War of the Rebellion: Serial 042 Page 0408 W. FLA.,S. ALA.,S. MISS.,LA.,TEX.,N. MEX. Chapter XXXVIII.

Search Civil War Official Records

fought east of the Mississippi. Everything done on this side will result in mere predatory warfare, without serious effect upon the termination of the war.

Excuse this last note. I will write you more fully from Shreveport, until which time I will have nothing valuable to communicate.

I am, very respectfully,



Santa Gertrudes, November 12, 1863.


Assistant Adjutant-General, District of Texas, &c., Houston:

SIR: I respectfully submit to the general commanding my intention of returning to the Rio Grande with the small force at my command, and endeavor to protect the cotton trains now en route to laredo.

I am, very respectfully, your obedient servant,

H. P. BEE,

Brigadier-General, Provisional Army, Confederate States.


Santa Gertrudes, November 12, 1863.


SIR: I have the honor to acknowledge the receipt of your communication of the 8th instant, and feel much relieved that the general will allow m to keep my small command.

Creuzbaur's battery is well on the march to Alleyton, but will be recalled. The battery is in good condition as to guns, harness, and men. The horses, I presume, are poor. The men have been but little drilled as light artillerists, but as infantry are experienced, having been two years in service. Every effort will be made to gather the Thirty-third Regiment.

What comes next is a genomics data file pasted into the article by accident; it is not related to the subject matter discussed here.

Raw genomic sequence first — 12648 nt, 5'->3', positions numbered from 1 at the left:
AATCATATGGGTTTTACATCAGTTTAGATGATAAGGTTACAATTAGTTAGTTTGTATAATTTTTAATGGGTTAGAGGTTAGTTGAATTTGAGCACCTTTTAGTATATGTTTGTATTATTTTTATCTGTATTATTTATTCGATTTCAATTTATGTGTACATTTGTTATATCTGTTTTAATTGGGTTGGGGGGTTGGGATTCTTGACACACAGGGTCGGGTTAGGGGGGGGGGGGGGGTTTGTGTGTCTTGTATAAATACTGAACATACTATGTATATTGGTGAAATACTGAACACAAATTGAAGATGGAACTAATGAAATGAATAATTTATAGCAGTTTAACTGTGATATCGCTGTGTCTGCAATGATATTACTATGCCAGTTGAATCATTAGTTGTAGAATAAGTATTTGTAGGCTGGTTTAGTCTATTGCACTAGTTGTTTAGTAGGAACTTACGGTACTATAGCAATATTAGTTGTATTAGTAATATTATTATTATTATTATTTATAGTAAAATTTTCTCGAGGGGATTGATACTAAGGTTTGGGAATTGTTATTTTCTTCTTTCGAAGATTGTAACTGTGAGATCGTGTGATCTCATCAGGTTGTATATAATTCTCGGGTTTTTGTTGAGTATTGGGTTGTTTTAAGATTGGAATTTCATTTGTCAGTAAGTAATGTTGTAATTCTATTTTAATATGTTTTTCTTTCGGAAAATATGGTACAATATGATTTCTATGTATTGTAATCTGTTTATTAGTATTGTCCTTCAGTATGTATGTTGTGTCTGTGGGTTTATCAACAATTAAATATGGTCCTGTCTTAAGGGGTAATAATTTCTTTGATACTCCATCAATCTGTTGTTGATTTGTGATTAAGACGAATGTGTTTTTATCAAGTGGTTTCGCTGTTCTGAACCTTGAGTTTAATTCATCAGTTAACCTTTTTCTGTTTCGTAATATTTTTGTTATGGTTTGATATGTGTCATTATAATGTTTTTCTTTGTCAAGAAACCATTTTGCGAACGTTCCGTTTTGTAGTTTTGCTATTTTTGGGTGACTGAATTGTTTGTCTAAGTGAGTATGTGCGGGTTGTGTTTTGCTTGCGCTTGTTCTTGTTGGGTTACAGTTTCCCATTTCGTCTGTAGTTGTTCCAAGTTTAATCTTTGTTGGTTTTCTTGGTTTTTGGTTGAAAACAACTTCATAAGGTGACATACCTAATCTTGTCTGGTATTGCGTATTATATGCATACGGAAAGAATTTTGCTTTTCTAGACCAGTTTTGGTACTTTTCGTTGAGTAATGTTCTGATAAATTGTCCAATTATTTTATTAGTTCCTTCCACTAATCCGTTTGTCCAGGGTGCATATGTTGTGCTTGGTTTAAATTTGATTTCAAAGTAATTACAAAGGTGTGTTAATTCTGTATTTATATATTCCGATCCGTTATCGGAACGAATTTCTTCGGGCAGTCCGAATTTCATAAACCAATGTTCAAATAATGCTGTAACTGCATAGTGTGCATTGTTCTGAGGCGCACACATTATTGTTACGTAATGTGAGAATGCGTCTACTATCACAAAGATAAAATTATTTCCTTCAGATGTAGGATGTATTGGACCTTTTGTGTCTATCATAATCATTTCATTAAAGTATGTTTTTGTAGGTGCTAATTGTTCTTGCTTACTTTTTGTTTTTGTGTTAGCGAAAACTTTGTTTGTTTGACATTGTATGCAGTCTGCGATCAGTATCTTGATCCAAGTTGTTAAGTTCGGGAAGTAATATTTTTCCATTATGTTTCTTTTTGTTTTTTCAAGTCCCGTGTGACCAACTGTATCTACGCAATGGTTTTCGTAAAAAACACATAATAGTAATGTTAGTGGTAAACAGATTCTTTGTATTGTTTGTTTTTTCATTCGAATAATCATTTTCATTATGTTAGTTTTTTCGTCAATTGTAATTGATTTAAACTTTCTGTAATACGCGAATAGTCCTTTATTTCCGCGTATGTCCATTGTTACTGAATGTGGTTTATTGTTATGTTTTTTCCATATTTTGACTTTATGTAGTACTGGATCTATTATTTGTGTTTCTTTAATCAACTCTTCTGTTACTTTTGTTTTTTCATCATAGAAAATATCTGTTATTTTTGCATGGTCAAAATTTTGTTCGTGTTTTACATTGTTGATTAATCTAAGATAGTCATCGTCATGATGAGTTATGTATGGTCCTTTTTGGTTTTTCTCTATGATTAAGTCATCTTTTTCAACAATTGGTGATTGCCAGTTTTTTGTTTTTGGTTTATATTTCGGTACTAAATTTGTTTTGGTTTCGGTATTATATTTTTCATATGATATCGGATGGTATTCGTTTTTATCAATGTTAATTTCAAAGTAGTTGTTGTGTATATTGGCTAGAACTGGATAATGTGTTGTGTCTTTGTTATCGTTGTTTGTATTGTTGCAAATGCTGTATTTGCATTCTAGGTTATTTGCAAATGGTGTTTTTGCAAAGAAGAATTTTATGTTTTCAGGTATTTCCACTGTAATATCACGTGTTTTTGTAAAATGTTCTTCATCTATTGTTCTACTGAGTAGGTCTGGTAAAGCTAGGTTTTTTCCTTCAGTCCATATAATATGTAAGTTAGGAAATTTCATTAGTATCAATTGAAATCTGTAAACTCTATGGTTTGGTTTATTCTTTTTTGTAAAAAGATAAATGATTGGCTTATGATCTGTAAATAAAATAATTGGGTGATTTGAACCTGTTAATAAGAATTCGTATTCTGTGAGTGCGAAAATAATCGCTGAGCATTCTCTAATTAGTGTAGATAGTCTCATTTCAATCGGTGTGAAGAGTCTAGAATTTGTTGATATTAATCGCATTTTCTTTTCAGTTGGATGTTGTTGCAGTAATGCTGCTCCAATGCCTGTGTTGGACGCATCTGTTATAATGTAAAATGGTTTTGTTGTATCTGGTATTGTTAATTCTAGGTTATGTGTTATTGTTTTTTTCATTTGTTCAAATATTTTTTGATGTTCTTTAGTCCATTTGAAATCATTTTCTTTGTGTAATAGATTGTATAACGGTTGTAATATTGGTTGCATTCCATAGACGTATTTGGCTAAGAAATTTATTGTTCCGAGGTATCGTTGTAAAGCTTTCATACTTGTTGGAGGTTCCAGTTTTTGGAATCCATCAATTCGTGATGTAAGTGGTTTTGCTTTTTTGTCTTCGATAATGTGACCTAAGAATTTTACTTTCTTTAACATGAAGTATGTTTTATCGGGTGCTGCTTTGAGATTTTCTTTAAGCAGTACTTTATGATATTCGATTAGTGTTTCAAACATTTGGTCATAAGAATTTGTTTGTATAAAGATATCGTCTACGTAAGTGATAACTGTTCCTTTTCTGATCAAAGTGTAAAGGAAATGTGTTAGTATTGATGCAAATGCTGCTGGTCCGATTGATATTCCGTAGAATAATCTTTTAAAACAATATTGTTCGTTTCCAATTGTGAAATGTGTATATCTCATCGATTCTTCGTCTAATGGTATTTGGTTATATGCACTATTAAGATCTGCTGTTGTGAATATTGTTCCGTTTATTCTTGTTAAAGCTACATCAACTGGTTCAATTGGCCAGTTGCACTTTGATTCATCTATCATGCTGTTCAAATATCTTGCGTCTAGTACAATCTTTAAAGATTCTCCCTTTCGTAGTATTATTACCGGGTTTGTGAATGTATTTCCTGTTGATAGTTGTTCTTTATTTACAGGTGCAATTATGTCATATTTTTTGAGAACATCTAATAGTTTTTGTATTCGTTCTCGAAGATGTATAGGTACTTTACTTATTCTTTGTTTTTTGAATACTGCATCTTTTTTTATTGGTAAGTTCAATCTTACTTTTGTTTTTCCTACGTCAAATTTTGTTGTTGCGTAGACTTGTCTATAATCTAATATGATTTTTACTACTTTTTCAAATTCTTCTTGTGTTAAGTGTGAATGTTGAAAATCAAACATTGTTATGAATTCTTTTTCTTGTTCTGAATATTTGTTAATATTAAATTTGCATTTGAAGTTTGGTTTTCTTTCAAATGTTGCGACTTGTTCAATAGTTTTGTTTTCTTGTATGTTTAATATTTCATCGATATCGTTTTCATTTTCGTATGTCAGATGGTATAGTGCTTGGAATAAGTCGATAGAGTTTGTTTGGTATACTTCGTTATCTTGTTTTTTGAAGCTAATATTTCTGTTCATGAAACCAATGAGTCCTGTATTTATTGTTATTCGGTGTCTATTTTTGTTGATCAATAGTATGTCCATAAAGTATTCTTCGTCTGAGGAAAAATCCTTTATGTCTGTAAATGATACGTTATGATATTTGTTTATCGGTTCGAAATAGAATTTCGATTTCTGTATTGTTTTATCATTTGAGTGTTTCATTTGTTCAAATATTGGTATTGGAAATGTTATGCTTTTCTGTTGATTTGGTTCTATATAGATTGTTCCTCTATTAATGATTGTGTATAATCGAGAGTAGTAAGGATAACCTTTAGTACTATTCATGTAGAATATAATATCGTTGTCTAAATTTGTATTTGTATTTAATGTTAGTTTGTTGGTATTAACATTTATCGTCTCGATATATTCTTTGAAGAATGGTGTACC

The reasons why the company selected by me to remain on the Rio Grande paraded but 19 men when I was threatened by Vidal, are as follows:

When I was ordered to the interior, I selected Company A, which I raised myself, to accompany me, and detached 20 men to guard the arms to Alleyton. When the order was countermanded, and the regiment ordered to march, I thought it prudent to retain my first selection, not, of course, presuming I would need a strong force. Thus I account for 39 men; the rest of the men we on detached service of various kinds-1 in your office, 2 in mine, attendants in hospital, sick, &c.-actually leaving me but 19 men mounted for duty that night.

A detailed statement of the number present and absent and their whereabouts is being made out, and will go forward by next express.

I propose to march in three days for Rio Grande City with all the available force I can gather.

I think a demonstration on the river essential at this time, to show that we do not intend to abandon that line, to encourage our friends, and punish, or at most keep quiet, our enemies. It will serve also to make safe the large trains of cotton new en route for Laredo.

I shall hold my position on the Rio Grande as long as it may be prudent-certainly until I am forced away by the Yankees.